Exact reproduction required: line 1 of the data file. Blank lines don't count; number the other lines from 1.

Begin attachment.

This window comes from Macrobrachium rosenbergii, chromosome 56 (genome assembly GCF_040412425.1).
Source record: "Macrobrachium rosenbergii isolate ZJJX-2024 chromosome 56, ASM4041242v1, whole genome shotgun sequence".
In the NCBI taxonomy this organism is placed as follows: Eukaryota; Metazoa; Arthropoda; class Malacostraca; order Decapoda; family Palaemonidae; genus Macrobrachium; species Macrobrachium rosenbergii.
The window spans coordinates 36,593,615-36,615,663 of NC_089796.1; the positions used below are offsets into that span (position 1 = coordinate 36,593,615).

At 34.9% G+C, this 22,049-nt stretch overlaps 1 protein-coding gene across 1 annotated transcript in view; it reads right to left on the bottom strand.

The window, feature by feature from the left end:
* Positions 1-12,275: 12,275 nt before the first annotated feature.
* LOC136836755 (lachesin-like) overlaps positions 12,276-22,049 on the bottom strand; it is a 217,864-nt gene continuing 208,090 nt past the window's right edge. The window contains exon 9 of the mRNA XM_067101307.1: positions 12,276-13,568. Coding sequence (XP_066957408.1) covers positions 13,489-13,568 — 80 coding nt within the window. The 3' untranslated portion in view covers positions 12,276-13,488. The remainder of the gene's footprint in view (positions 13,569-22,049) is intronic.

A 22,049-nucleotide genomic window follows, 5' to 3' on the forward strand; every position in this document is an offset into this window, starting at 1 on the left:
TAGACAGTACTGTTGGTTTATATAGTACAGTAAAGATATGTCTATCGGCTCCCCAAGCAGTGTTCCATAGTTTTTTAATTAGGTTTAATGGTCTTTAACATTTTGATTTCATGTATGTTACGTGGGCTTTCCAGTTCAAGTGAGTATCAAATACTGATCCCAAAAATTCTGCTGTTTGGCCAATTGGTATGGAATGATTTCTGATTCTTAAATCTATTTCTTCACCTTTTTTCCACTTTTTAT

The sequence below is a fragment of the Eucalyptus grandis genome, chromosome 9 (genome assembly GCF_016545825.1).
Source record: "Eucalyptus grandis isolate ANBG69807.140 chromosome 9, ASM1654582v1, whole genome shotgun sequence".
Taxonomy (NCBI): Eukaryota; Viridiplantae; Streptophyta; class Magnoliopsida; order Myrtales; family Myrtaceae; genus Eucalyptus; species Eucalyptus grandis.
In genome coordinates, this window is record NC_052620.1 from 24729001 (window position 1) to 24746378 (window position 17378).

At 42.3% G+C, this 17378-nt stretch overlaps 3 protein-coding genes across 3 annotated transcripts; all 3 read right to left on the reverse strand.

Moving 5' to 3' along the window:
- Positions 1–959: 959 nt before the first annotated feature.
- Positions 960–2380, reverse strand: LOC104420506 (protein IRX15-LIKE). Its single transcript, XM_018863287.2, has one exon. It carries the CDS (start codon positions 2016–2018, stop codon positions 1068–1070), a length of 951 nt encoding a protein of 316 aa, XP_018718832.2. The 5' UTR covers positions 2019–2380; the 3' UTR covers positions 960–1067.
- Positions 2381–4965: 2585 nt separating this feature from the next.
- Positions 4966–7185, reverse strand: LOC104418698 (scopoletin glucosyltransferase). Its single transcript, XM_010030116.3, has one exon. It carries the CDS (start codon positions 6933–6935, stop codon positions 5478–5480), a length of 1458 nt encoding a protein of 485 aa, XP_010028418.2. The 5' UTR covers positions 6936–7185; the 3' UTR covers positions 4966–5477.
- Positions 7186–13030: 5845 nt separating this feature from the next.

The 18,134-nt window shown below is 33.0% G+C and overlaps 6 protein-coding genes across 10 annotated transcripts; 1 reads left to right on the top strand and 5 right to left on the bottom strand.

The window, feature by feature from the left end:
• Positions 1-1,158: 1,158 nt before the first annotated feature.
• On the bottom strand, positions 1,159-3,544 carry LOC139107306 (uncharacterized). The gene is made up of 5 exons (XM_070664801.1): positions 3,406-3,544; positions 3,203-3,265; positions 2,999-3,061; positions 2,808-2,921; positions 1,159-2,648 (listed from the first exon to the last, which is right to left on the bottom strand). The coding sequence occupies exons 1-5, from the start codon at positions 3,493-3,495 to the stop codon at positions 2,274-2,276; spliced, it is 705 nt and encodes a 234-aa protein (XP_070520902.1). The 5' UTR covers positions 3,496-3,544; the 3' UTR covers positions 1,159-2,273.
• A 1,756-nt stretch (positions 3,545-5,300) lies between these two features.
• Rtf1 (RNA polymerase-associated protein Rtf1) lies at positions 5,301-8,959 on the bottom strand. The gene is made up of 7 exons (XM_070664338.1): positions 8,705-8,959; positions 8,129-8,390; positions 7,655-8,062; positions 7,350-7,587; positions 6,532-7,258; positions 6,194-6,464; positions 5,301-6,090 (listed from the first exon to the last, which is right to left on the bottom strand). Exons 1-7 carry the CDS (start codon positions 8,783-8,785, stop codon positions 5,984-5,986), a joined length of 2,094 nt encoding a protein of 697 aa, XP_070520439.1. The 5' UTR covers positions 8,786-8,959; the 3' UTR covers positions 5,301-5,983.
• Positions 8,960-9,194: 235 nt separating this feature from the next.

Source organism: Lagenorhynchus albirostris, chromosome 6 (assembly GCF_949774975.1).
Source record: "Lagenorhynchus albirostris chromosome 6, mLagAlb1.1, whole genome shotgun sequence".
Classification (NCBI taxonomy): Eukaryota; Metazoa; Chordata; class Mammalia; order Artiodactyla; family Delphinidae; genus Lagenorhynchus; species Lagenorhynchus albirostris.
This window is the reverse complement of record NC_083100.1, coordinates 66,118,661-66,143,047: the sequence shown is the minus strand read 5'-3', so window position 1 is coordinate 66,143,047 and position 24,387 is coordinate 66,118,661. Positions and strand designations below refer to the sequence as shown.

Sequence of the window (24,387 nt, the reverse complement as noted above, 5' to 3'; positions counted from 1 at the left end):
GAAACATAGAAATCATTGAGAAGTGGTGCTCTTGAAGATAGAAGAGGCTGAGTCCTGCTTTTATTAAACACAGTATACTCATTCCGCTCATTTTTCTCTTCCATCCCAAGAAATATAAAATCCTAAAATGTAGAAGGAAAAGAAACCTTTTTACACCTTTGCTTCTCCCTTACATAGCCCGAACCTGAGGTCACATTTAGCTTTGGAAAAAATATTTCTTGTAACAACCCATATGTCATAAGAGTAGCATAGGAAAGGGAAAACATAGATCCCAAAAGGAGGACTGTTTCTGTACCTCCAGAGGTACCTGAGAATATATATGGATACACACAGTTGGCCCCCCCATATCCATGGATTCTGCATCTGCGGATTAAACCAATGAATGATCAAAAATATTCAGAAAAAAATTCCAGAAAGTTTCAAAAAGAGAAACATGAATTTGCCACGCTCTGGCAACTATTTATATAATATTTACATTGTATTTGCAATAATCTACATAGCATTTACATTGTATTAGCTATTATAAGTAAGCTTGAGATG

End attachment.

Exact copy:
This window comes from Macrobrachium rosenbergii, chromosome 56 (genome assembly GCF_040412425.1).